Fox Hunting Life with Horse and Hound

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Captain Ronnie Wallace, MFH: A Huntsman Like No Other

ronnie wallace.michael lyneCaptain Ronnie Wallace with hounds while Master of the Heythrop / Oil portrait by Michael Lyne

Captain Ronnie Wallace, MFH was the undisputed dean of British foxhunting and a frequent and popular visitor to the U.S. He was a genius in the art of venery and in his uncanny breeding sense. He was arguably the English breeder most influential in the development of today’s modern English foxhound.

It’s been thirteen years since Captain Wallace died in an automobile accident at age eighty-two, yet whenever hunting conversation turns to amazing feats of hound work performed by a superb huntsman, I’m reminded of an astonishing story that illustrates Wallace’s supremacy.

Huntsmen On the Move: II

As the new season gets underway, Foxhunting Life updates its March 31 report on the recent moves of huntsmen across North America.

ashley hubbard.will hunt fox hounds at green spring valleyHuntsman Ashley Hubbard leads the Green Spring Valley hounds on summer exercise. / Tammie Monaco photo

Round I
Ashley Hubbard is the new huntsman for the Green Spring Valley Hounds (MD). Hubbard has served as kennel huntsman for the Fox River Valley Hunt (IL) for nearly ten years, assisting Tony Leahy, MFH, and carrying the horn when necessary.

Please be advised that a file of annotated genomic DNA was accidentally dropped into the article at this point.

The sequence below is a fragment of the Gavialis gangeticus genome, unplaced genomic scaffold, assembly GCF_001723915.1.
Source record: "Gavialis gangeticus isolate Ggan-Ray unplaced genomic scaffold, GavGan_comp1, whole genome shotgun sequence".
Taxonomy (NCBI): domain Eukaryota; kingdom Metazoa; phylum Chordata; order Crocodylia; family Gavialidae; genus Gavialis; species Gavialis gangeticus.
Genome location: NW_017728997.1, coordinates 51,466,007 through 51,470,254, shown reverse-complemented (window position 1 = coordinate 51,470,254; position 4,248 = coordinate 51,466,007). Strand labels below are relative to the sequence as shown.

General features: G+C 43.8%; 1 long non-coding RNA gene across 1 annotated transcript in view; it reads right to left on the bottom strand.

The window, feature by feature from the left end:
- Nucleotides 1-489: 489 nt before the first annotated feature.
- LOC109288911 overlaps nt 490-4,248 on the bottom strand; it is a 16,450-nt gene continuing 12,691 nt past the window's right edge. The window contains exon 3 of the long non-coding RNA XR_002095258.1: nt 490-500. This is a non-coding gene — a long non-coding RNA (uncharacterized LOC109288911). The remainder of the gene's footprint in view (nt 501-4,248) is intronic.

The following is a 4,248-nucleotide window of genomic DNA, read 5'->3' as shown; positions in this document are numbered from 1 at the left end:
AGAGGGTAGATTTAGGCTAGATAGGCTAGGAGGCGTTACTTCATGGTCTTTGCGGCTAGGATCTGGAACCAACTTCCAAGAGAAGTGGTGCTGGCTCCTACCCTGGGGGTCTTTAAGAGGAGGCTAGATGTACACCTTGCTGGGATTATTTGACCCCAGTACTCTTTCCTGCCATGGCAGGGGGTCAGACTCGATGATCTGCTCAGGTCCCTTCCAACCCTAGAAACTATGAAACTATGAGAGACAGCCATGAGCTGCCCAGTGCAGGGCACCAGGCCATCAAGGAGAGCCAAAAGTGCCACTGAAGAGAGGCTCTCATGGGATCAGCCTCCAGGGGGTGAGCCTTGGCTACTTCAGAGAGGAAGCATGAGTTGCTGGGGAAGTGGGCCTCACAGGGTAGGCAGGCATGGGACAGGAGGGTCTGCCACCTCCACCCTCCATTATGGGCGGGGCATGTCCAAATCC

“Tony didn’t want to lose him,” explained Duck Martin, MFH at Green Spring Valley, “but he thought this would be a good opportunity for Ashley.”

Since the end of World War II, Green Spring Valley has had just four huntsmen: Leslie Grimes, Andrew Barclay, John Tabatchka, and Sam Clifton. Both Grimes and Barclay have been enshrined in the Huntsmen’s Room at the Museum of Hounds and Hunting.

William Faulkner and the Farmington Hunt

faulkner.vandevender.fox.hunt(l-r) William Faulkner and Farmington huntsman Grover Vandevender share a flask.  /  George Barkley photo

William Faulkner, two-time National Book Award, Nobel Prize, and Pulitzer Prize-winning author, came to Charlottesville, Virginia from Oxford, Mississippi in the last decade of his life. He arrived two years after his daughter Jill moved to Charlottesville with her husband Paul Summers, who graduated from law school at the University of Virginia and was working as city attorney. Soon, Faulkner, Jill, and Paul were hunting with the Farmington Hunt. Jill would become Master in 1968 and serve in that capacity for forty years.

Faulkner had a reputation among hunt members for being game and fearless to his fences, despite having taken up serious foxhunting only since his arrival. He’d ridden since childhood, foxhunted in Tennessee, and loved it. However, he experienced a couple of serious riding accidents, and died in 1962 at the age of sixty-four from complications arising from a fall.

How Charles Montgomery Shaped the Foxhound Performance Trial

huntsman charles montgomery at belle meade fox hound trialsTrial huntsman Charles Montgomery and competing hounds at the 2016 Belle Meade Hunt hound trials / Bella Vita Fotografie photo

The Brits must be getting used to this. Teach the Yanks something worthwhile, like foxhunting, and they go ahead and change it. They did it first with the foxhound. A braggart named Harry Worcester Smith came along at the beginning of the twentieth century with his long-eared, mouthy, hare-footed hounds, and claimed they were better than ours! He put together a Great Hound Match and tried to prove it. We spent two hundred years developing the perfect model of what a foxhound should look like, and then along came another American named Ikey Bell who started another revolution. And just twenty years ago—yesterday in the proper scheme of things—a couple of rebels named Ben Hardaway and Mason Lampton started painting numbers on foxhounds. Whatever for?